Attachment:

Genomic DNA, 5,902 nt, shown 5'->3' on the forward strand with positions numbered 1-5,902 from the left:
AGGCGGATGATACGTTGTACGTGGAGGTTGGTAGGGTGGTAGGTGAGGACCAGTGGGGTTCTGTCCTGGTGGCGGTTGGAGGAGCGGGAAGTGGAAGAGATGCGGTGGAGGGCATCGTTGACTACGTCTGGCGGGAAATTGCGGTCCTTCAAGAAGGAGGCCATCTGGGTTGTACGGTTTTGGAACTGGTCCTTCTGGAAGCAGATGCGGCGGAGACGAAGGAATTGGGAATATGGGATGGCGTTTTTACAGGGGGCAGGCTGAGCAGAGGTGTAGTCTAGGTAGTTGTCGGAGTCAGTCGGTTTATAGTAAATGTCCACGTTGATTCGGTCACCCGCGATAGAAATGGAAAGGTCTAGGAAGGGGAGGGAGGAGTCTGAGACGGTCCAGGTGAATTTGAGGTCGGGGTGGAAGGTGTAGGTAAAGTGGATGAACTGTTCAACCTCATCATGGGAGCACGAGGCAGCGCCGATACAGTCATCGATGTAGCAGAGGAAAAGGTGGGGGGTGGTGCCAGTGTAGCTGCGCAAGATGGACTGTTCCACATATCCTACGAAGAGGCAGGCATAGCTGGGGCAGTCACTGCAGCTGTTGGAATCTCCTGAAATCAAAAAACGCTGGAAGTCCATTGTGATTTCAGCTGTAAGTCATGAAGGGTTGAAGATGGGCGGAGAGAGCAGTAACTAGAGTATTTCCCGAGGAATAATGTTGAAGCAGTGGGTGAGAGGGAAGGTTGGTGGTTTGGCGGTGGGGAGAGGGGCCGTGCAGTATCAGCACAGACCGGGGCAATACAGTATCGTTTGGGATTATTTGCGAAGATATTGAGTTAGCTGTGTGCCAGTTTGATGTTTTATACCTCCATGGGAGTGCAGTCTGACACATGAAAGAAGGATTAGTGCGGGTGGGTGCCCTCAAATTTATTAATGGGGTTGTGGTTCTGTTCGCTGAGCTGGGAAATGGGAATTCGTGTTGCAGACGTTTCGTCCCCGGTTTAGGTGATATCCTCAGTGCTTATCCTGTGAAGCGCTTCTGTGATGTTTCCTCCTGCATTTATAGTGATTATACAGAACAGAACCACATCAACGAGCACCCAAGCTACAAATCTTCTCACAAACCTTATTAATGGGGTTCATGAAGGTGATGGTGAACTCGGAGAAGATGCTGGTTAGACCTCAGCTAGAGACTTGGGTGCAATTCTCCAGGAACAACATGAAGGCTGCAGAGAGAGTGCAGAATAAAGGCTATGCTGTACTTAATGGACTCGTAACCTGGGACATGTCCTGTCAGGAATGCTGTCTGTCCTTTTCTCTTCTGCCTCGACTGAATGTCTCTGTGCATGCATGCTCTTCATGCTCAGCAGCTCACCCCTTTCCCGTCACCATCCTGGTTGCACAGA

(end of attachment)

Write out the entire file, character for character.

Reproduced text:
Genomic DNA, 5,902 nt, shown 5'->3' on the forward strand with positions numbered 1-5,902 from the left:
AGGCGGATGATACGTTGTACGTGGAGGTTGGTAGGGTGGTAGGTGAGGACCAGTGGGGTTCTGTCCTGGTGGCGGTTGGAGGAGCGGGAAGTGGAAGAGATGCGGTGGAGGGCATCGTTGACTACGTCTGGCGGGAAATTGCGGTCCTTCAAGAAGGAGGCCATCTGGGTTGTACGGTTTTGGAACTGGTCCTTCTGGAAGCAGATGCGGCGGAGACGAAGGAATTGGGAATATGGGATGGCGTTTTTACAGGGGGCAGGCTGAGCAGAGGTGTAGTCTAGGTAGTTGTCGGAGTCAGTCGGTTTATAGTAAATGTCCACGTTGATTCGGTCACCCGCGATAGAAATGGAAAGGTCTAGGAAGGGGAGGGAGGAGTCTGAGACGGTCCAGGTGAATTTGAGGTCGGGGTGGAAGGTGTAGGTAAAGTGGATGAACTGTTCAACCTCATCATGGGAGCACGAGGCAGCGCCGATACAGTCATCGATGTAGCAGAGGAAAAGGTGGGGGGTGGTGCCAGTGTAGCTGCGCAAGATGGACTGTTCCACATATCCTACGAAGAGGCAGGCATAGCTGGGGCAGTCACTGCAGCTGTTGGAATCTCCTGAAATCAAAAAACGCTGGAAGTCCATTGTGATTTCAGCTGTAAGTCATGAAGGGTTGAAGATGGGCGGAGAGAGCAGTAACTAGAGTATTTCCCGAGGAATAATGTTGAAGCAGTGGGTGAGAGGGAAGGTTGGTGGTTTGGCGGTGGGGAGAGGGGCCGTGCAGTATCAGCACAGACCGGGGCAATACAGTATCGTTTGGGATTATTTGCGAAGATATTGAGTTAGCTGTGTGCCAGTTTGATGTTTTATACCTCCATGGGAGTGCAGTCTGACACATGAAAGAAGGATTAGTGCGGGTGGGTGCCCTCAAATTTATTAATGGGGTTGTGGTTCTGTTCGCTGAGCTGGGAAATGGGAATTCGTGTTGCAGACGTTTCGTCCCCGGTTTAGGTGATATCCTCAGTGCTTATCCTGTGAAGCGCTTCTGTGATGTTTCCTCCTGCATTTATAGTGATTATACAGAACAGAACCACATCAACGAGCACCCAAGCTACAAATCTTCTCACAAACCTTATTAATGGGGTTCATGAAGGTGATGGTGAACTCGGAGAAGATGCTGGTTAGACCTCAGCTAGAGACTTGGGTGCAATTCTCCAGGAACAACATGAAGGCTGCAGAGAGAGTGCAGAATAAAGGCTATGCTGTACTTAATGGACTCGTAACCTGGGACATGTCCTGTCAGGAATGCTGTCTGTCCTTTTCTCTTCTGCCTCGACTGAATGTCTCTGTGCATGCATGCTCTTCATGCTCAGCAGCTCACCCCTTTCCCGTCACCATCCTGGTTGCACAGA